For a week Marseille’s cinema-café on the Cours Julien, Videodrome 2, will show the films of René Vautier. The cinema, which is also a video club and bistro, offers a varied and regularly renewed programme. By scheduling seasons, the public discovers the relationships between different films, enhancing them and making them more accessible. Audiences have an active role in this space, as do the various partners who help schedule the programming.
From Tuesday January 28th to Sunday February 2nd several films by René Vautier will be shown.
Actor, screenwriter and director, René Vautier was above all politically committed. Born in January 1928, he was awarded the Croix de Guerre at only sixteen. He died in January 2015. In 1948 he graduated from the Institut des hautes études cinématographiques, first in his class. He was sent to French West Africa by the French League for Education to film the living conditions in the villages of the then French colonies. A trip which changed his way of seeing. From then on he strove to make “images and sound available to the people to whom such things are refused by the powers-that-be.” Whether in Algeria, Africa or Brittany, he took his camera everywhere, denouncing the injustices and absurdities of the systems in place.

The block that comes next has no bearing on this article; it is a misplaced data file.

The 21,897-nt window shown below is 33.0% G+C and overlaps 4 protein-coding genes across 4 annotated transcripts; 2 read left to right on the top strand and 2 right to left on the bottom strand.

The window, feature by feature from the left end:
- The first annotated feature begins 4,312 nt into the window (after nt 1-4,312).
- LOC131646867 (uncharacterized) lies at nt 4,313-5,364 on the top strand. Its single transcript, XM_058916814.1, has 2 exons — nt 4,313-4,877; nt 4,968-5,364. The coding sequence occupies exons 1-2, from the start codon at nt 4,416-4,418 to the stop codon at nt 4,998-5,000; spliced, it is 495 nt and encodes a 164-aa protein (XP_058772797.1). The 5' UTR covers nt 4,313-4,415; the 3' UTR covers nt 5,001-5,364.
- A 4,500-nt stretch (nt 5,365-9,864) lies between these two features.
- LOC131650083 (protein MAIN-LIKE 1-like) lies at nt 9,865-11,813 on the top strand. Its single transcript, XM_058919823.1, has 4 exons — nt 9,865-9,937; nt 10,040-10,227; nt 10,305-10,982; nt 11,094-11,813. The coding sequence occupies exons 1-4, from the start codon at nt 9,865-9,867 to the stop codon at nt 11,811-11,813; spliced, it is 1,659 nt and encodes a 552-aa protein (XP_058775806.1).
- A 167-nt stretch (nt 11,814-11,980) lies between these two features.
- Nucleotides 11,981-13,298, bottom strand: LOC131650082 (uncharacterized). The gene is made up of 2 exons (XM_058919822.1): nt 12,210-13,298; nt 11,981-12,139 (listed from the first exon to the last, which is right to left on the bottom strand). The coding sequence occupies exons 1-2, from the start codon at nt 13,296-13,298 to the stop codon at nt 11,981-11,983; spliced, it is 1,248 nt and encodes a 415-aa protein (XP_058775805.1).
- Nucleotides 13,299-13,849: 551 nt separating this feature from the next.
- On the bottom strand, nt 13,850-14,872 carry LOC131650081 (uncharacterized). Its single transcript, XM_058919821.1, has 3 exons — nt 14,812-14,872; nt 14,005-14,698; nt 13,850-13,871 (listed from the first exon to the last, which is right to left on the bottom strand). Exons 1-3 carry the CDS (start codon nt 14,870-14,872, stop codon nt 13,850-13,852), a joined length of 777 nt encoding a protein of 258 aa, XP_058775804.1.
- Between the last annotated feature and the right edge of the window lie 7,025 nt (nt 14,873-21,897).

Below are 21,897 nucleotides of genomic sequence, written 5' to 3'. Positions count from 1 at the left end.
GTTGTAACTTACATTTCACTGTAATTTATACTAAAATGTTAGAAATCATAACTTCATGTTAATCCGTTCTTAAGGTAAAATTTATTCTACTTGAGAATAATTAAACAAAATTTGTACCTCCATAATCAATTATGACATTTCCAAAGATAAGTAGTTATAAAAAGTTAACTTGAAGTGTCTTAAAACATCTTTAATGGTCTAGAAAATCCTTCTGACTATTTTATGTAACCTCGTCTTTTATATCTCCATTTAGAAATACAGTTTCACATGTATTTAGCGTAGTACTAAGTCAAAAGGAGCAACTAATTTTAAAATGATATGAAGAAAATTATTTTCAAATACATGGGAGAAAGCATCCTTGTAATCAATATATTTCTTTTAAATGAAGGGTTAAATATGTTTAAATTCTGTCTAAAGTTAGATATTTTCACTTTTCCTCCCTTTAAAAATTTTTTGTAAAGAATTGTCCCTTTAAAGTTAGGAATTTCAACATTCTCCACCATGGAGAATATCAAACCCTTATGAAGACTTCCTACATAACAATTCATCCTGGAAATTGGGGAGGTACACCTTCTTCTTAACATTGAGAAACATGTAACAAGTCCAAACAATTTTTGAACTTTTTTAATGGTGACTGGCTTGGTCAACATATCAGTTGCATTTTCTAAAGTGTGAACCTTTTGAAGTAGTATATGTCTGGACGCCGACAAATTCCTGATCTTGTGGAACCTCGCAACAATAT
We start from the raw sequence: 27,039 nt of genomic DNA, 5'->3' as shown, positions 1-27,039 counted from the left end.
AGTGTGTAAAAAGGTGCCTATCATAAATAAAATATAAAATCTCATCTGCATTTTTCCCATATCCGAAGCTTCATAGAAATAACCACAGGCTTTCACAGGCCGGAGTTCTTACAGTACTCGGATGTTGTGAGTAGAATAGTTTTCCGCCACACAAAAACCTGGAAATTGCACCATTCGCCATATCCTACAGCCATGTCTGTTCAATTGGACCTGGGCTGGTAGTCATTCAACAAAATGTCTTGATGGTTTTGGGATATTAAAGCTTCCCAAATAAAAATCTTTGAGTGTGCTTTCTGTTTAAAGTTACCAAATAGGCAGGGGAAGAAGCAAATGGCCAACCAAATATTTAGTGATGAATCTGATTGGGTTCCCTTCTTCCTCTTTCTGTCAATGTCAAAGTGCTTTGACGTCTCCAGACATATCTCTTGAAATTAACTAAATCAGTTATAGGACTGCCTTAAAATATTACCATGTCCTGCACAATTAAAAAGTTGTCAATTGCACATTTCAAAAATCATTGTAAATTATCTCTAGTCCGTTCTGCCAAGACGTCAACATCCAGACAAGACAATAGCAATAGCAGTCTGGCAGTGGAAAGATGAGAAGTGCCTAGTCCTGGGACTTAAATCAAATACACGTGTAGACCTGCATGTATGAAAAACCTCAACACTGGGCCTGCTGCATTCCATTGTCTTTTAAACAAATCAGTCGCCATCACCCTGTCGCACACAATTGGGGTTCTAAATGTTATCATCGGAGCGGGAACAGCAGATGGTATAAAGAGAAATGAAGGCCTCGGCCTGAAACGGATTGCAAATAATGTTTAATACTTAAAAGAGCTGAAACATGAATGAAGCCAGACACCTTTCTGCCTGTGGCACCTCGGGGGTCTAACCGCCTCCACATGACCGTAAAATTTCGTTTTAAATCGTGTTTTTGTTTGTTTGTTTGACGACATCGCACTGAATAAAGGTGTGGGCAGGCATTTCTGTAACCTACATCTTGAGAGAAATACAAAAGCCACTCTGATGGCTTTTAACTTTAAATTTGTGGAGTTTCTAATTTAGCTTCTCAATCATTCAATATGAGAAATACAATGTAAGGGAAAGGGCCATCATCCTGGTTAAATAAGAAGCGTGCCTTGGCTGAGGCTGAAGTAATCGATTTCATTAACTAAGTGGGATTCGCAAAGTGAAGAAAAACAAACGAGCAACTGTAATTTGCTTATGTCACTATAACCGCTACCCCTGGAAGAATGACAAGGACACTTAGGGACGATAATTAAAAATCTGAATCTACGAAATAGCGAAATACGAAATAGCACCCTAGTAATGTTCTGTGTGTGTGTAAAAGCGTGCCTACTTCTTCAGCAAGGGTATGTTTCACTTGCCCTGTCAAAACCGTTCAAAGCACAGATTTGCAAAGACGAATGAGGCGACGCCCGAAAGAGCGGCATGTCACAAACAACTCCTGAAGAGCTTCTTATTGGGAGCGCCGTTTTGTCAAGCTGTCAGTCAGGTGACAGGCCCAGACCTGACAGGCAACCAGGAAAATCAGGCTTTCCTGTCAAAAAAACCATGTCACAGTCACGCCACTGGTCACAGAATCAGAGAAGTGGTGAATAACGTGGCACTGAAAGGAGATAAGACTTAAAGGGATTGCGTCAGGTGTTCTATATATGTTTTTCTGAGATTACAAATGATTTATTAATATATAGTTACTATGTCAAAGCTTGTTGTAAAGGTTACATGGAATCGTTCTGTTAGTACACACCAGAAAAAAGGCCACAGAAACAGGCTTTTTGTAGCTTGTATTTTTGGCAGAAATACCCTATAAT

Because of his temperament and the subjects he tackled, he felt the hand of censorship throughout his career. First for Afrique 50, made when he was twenty-one and banned for the next forty years, and which lead to him being given a one-year prison sentence. Then in 1954 Une Nation l’Algérie was banned from being broadcast, Vautier penalised for attacking French internal security. Or again Algérie en flammes which earned him twenty-five months in prison between 1958 and 1960.
In the end, however, his vision was vindicated. First in 1972, when he received the International Critics Prize at Cannes for Avoir 20 ans dans les Aurès. An outstanding film in his broad cinematic corpus, Vautier dramatised a story about young French soldiers who had opposed the Algerian war, but who nevertheless had to fight under the orders of their lieutenant.
But his career could not be reduced to a single film, and in 1998 he won the Grand Prix of the Société Civile des Auteurs Multimédia for a lifetime’s achievement.